Both Marvel and DC have their old standbys. These are titles and books that will never go away. With very few exceptions, neither company will cease publishing characters like Captain America, Superman, or Spider-Man. Team books like X-Men, Avengers, or Justice League will always be published in some form.
However, every few years, the companies try to republish books that had their heyday of popularity, but never quite stuck around.
I am of course talking about your Defenders, Outsiders, New Warriors, and Suicide Squads. Books that are fondly remembered, but are not always guaranteed to be published at any given time.
The distinction is usually pretty simple. The team books that are ALWAYS published are either rock solid concepts like Justice League (all our best heroes on one team!) or a concept as distinctive as an individual character (X-Men) or somewhere in between (think Avengers, Pre-Bendis. Some headliners, but tons of characters who didn’t appear anywhere else).
The other books are ones that are usually rooted in the memory of a single creator’s run. Defenders is remembered as Marvel’s weird 70’s team book, but that’s mostly because Steve Gerber was given the reins of a random team book and went completely crazy on it. New Warriors was defined mostly by Fabian Nicenzia and Mark Bagley’s takes on what teen superheroes’ lives would be like. And John Ostrander created an incredibly rich espionage story based around super villains. The memory of these incredibly distinctive creative runs tends to do two things: generally appeal to a narrower group of fans and create a limited range of creative approaches that they will find acceptable.
An iconic mainstay, by contrast, has a much larger remit. A much broader range of stories can fit into Justice League, a book who’s description is “DC’s premier super team.” If I read a Defenders book, I probably have far more specific expectations.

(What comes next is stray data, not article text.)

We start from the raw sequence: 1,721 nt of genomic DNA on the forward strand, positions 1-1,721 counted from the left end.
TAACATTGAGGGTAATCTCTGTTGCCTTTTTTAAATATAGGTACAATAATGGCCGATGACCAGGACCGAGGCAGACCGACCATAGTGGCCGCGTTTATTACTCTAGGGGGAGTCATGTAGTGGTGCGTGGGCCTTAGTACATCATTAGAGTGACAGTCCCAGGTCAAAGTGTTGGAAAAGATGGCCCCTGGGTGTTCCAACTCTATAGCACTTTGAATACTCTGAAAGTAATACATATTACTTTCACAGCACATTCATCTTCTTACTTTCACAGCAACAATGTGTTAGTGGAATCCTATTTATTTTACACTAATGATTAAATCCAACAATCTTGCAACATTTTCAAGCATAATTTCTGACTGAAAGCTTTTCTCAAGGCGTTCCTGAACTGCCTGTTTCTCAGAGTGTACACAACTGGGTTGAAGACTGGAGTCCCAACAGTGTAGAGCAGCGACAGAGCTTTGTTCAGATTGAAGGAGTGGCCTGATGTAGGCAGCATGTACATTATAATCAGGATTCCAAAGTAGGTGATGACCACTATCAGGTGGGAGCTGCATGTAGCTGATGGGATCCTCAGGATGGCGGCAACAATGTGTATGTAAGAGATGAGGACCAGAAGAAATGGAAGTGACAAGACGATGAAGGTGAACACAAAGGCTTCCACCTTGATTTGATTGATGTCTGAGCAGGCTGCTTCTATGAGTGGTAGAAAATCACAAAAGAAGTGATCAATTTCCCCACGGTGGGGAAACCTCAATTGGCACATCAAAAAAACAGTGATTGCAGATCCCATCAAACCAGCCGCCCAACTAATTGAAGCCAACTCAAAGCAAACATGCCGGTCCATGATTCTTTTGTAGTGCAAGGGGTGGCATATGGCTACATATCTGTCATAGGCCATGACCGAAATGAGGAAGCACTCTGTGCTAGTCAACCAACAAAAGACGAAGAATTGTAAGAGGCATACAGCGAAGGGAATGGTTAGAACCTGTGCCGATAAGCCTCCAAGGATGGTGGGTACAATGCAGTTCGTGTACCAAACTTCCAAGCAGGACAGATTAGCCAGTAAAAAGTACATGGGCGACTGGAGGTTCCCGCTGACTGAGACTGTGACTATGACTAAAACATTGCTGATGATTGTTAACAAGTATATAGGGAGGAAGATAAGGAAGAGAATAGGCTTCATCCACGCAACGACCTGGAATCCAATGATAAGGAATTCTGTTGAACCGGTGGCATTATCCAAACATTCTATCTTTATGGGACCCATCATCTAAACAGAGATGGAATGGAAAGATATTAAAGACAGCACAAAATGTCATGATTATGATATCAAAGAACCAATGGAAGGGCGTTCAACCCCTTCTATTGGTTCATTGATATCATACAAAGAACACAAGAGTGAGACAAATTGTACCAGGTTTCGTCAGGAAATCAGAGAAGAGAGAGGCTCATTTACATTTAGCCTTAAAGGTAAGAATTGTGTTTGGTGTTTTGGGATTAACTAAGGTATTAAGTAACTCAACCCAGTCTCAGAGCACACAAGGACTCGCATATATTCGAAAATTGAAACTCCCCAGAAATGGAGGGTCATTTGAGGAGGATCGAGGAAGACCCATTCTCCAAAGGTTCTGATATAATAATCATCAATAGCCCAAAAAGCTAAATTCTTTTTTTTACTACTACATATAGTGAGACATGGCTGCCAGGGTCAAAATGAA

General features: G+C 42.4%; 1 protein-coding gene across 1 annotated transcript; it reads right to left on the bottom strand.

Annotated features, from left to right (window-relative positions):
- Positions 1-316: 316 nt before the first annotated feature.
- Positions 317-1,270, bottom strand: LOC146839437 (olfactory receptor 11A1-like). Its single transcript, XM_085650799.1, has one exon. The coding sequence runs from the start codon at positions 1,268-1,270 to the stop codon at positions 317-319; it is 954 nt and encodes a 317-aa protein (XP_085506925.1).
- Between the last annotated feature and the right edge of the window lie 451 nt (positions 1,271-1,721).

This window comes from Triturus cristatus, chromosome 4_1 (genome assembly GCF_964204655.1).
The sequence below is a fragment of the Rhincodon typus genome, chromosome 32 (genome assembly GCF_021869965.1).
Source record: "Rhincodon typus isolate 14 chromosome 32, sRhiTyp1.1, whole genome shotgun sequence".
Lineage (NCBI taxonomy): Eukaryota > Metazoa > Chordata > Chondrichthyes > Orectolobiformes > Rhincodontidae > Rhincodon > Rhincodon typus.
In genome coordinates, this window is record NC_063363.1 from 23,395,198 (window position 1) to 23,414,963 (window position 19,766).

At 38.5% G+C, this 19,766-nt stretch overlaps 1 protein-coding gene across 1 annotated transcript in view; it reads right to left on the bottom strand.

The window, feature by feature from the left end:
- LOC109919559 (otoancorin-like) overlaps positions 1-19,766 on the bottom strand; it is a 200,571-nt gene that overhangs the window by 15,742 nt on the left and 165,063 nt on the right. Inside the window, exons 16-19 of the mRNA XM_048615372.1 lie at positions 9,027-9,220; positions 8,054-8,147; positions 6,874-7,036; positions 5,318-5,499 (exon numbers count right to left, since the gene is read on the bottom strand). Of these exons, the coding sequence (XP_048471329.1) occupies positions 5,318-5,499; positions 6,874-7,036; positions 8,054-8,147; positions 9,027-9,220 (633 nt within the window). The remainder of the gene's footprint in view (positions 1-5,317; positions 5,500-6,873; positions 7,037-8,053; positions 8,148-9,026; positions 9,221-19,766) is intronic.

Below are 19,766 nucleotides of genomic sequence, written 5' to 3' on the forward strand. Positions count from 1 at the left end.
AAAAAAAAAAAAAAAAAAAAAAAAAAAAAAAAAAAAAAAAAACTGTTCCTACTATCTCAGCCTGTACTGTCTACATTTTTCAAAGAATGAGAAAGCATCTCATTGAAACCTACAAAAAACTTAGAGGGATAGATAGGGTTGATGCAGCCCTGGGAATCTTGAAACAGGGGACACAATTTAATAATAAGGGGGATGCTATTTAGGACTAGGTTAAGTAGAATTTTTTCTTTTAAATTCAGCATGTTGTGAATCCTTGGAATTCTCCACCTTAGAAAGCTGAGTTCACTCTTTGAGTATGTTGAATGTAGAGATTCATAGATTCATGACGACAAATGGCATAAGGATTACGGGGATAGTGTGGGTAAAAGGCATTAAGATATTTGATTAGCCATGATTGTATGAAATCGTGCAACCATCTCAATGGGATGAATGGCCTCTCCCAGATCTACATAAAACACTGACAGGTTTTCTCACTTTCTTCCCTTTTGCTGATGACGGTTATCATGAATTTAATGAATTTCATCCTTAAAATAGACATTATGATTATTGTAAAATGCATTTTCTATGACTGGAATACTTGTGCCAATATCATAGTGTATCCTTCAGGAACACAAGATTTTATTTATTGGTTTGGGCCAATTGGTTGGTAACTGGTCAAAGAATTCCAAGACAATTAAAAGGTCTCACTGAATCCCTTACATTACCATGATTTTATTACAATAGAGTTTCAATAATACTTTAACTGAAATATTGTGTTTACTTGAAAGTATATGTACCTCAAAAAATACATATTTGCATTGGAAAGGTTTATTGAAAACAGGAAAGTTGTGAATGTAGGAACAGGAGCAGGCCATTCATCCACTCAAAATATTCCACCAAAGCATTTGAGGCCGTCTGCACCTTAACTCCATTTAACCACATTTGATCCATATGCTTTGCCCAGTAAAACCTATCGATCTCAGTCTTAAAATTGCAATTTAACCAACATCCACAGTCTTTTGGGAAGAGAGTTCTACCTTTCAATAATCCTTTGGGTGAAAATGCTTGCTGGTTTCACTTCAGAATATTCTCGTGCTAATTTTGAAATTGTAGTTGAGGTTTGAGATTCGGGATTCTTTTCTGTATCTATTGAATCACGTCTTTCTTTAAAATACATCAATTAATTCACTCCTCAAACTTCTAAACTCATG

Fraction’s Defenders does an admirable job of evoking the tone of the Gerber era Defenders, without feeling like a giant homage. However, you can also feel how its appeal of this sort of thing may be limited. So you can see why Marvel has tried to tinker with the concept so often. New Warriors might be the worst offender of the tinkering process. The number of different iterations that book has seen is simply staggering. New Warriors has been about everything from teen superheros to a superhero reality show to ex mutants. And none of the takes have been as successful as the original run, because that kind of creative success and timing is hard to duplicate.
That said, the one "second tier" book that manages to avoid this kind of identity problem is Thunderbolts. While it hasn’t been a huge seller in years, Thunderbolts has always stuck around and aside from a brief foray into a weird fight club comic, it never feels creatively astray. This is probably because fundamental shake ups were built into the DNA of the book by Kurt Busiek. He’s said in multiple interviews that he designed it to be completely shaken up every year or so. So as long as it involves super villains either seeking redemption or having it foisted upon them, it feels like a Thunderbolts book. Luke Cage running a suicide squad esque team out of a jail? Sure. Super villains masquerading as super heroes? Why not. Crazy super villains masquerading as people seeking redemption under the supervision of Norman Osborn? Not a problem. This approach has helped keep the book from feeling stale and it has also enabled to be well suited to adapting to new creative teams. It probably also explains why the book is still going after 15 years.
Of all the new attempts to launch new franchises in the 90’s, Thunderbolts is one of the few to stick around, and that’s probably because it’s the least tied to a single creator’s vision.